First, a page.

Dave Higdon writes about aviation from his base in Wichita Kansas. During three decades in... Read More
A funny thing happened at the 2016 meeting of the National Business Aviation Association, notes Dave Higdon. Nothing revolutionary, but plenty evolutionary. And that's not a bad thing...
Some of those who were early to arrive at the Orange County Convention Center were disturbed at the lack of news. The reality of the matter is that NBAA-BACE offered plenty of news.
Yes, there were no big, explosive new-program announcements, but there were plenty of announcements of program advances, of evolving products in airframes, avionics and powerplants, systems and services.
As one airframe OEM executive told me, “Even in times of more robust growth we can't all announce new programs year, after year, after year. That's not realistic – and that's not how the industry works.
“The community needs time to absorb the new products in the pipeline just as we need time to finish developing what we have in the pipeline.”
More Slow-Going Ahead
Honeywell confirmed much of this outlook in its 25th annual Global Business Aviation Outlook, released two days before the ribbon cutting opening the 2016 NBAA-BACE. In that annual, highly detailed look ahead, Honeywell's analysis projected the delivery of 8,600 new business jets – worth $255bn – between 2016 and 2026.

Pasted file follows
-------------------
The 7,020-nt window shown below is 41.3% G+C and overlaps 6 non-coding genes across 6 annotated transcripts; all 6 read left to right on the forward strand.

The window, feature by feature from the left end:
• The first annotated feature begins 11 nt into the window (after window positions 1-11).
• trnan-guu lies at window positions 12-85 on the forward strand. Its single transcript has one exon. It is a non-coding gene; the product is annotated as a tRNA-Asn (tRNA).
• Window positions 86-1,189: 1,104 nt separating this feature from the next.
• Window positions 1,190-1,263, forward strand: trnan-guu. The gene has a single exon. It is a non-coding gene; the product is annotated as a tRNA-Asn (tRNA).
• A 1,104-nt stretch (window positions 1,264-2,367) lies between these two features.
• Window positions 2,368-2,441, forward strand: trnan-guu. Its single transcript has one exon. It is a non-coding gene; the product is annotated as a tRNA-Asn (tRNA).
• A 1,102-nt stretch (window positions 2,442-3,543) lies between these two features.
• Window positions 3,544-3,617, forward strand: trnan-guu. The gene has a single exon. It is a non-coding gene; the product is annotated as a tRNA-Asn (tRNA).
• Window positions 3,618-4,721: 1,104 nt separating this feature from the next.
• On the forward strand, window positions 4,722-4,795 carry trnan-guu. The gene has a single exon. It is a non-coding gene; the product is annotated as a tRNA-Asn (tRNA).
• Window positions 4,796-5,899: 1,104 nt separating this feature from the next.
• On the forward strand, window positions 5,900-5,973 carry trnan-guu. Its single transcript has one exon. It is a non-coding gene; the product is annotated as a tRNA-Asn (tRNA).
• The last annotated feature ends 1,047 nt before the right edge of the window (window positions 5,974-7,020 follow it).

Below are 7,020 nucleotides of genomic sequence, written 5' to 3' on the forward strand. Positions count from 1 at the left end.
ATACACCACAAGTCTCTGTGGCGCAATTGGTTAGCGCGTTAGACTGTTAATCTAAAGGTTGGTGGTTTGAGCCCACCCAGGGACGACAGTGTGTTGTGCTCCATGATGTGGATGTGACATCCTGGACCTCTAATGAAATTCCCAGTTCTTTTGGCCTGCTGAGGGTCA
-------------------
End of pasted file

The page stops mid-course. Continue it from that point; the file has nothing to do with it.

By comparison, Honeywell's forecast from a year ago projected the delivery of about 9,200 new business jets worth $270bn from 2015 through 2025. The cause of the lower outlook was essentially the sluggish economic growth of most economies. Some points made by the forecast include:
Roughly 10% of today's fleet is up for sale, down from a high of nearly 16% in 2009 but up from the low point achieved last year. However, used aircraft inventories are trending up and ask prices continue to drift lower.
Flight activity has not recovered, but operators say they plan to increase aircraft usage modestly in the next year.
“We continue to see relatively slow economic growth projections in many mature business jet markets,” said Brian Sill, president of Honeywell Aerospace Commercial Aviation.
“While developed economies are generally faring better, commodities demand, foreign exchange and political uncertainties remain as concerns.
“We expect roughly similar delivery levels in 2016-2017 as the industry transitions to new models in a slow economic growth environment.” Sill noted, however, that while these factors will impact near-term aircraft sales, purchases are expected to pick up in 2018 and 2019, in part due to the introduction of a number of new aircraft.
Which brings us back to the expectation that the next couple of NBAA-BACE gatherings may not generate more of the revolutionary new-product launches that some seem to expect. But in the long run, Business Aviation should continue to grow, and thrive at a pace that keeps the crowds coming back to NBAA-BACE.